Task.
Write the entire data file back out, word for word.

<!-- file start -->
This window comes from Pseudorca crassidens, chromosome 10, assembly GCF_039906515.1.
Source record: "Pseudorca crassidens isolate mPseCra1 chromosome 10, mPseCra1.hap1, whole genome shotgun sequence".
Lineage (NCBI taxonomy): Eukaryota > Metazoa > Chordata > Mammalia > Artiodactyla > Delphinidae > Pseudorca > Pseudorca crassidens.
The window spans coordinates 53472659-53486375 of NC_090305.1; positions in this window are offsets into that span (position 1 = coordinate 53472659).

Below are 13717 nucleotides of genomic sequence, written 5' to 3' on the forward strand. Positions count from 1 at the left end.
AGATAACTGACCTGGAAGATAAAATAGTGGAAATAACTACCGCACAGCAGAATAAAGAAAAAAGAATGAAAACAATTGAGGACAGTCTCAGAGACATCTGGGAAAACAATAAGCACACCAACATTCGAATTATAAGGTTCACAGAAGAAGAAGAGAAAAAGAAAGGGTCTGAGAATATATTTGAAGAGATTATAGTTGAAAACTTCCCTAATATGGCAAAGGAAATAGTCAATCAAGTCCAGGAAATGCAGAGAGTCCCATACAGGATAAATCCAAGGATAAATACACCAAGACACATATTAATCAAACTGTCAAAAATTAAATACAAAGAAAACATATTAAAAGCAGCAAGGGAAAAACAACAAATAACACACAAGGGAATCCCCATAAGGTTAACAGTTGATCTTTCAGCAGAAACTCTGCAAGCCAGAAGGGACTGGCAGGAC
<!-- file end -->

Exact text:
This window comes from Pseudorca crassidens, chromosome 10, assembly GCF_039906515.1.
Source record: "Pseudorca crassidens isolate mPseCra1 chromosome 10, mPseCra1.hap1, whole genome shotgun sequence".
Lineage (NCBI taxonomy): Eukaryota > Metazoa > Chordata > Mammalia > Artiodactyla > Delphinidae > Pseudorca > Pseudorca crassidens.
The window spans coordinates 53472659-53486375 of NC_090305.1; positions in this window are offsets into that span (position 1 = coordinate 53472659).

Below are 13717 nucleotides of genomic sequence, written 5' to 3' on the forward strand. Positions count from 1 at the left end.
AGATAACTGACCTGGAAGATAAAATAGTGGAAATAACTACCGCACAGCAGAATAAAGAAAAAAGAATGAAAACAATTGAGGACAGTCTCAGAGACATCTGGGAAAACAATAAGCACACCAACATTCGAATTATAAGGTTCACAGAAGAAGAAGAGAAAAAGAAAGGGTCTGAGAATATATTTGAAGAGATTATAGTTGAAAACTTCCCTAATATGGCAAAGGAAATAGTCAATCAAGTCCAGGAAATGCAGAGAGTCCCATACAGGATAAATCCAAGGATAAATACACCAAGACACATATTAATCAAACTGTCAAAAATTAAATACAAAGAAAACATATTAAAAGCAGCAAGGGAAAAACAACAAATAACACACAAGGGAATCCCCATAAGGTTAACAGTTGATCTTTCAGCAGAAACTCTGCAAGCCAGAAGGGACTGGCAGGAC